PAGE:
The clown car also known as the Republican gubernatorial primary is rolling along.
The Great Falls Tribune has a story about Greg Gianforte paying off an anti-abortion group for an endorsement. Candidates Tim Fox and Al Olszewski are crying foul because they don’t have enough money to do the same.
Al’s wife criticized the endorsement and noted that her husband and Fox we’re also “pro-life.” Al himself points to his NRA and Heritage Foundation memberships as his right-wing cred.
Fox’s campaign is quoting Trump, using “the swamp” metaphor and taking a direct swipe at Gianforte, saying, “Montanans don’t want D.C. politicians to move back here and bring the swamp with them.”
The swamp group in question is the anti-choice Susan B. Anthony List’s research and education division. Over a four year period, Gianforte gave the organization $200,000. Gianforte is getting what he paid for and starting last week, he has been touting the endorsement in email blasts and on Facebook.
Honored that our campaign for Governor has been endorsed by the SBA List for being “a Strong Pro-Life Leader,” says his Facebook post.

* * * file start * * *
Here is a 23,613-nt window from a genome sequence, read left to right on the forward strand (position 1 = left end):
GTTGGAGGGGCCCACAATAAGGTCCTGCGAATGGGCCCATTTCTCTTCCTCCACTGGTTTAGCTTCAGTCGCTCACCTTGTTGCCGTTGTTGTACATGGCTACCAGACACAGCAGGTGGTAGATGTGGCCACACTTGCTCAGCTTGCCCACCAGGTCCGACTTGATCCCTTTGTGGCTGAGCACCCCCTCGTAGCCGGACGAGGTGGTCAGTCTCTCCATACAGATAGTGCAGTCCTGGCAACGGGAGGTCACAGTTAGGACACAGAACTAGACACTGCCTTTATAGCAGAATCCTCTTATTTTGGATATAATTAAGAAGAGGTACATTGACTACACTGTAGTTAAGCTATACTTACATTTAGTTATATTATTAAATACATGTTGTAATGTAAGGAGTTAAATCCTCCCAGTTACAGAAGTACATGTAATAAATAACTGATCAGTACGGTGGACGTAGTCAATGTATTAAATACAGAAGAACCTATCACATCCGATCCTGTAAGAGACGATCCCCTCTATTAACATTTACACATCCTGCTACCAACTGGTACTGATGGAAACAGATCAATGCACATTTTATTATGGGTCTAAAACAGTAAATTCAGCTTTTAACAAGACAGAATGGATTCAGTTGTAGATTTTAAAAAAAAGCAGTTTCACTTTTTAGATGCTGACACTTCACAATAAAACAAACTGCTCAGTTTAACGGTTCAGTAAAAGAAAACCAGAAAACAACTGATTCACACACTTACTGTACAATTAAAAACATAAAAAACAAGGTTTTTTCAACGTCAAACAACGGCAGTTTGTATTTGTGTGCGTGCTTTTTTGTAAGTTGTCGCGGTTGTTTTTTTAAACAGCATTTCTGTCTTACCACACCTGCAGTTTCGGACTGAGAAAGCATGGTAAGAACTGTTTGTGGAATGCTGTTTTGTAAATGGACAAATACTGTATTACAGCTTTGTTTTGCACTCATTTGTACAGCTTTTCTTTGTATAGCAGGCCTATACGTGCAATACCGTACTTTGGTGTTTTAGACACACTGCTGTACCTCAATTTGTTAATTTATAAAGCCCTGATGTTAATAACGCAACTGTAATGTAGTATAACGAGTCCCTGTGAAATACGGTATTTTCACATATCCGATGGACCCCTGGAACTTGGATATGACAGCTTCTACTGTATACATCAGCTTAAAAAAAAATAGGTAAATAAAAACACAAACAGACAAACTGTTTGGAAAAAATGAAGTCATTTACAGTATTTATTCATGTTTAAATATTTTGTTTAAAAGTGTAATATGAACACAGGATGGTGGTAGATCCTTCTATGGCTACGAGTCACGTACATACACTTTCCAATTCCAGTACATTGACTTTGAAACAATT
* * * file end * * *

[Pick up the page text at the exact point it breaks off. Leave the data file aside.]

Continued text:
Despite objections from the other two candidates, SBA’s leadership not only endorsed Gianforte but hinted that he’d be the winner of the primary:
“We will always put our finger on the scale for our best allies in fighting for our top priorities in the Congress and at the state level. Greg also has a unique ability to win statewide. Ability to win is always a top consideration. Therefore, this was an easy call.”
This quote has to annoy Gianforte’s opponents. But Fox and Olszewski haven’t been taking this race lying down and have launched their own attacks. Fox disparages Gianforte for deserting his post in the U.S. House of Representatives to run for governor after serving less than a full term, and Olszewski says Gianforte is “getting his money from the million and billion dollar club from out of state.”
The primary is still nine months away but the GOP campaign for governor is bound to intensify as each candidate vies for those precious far-right voters who tend to decide the Republican primary.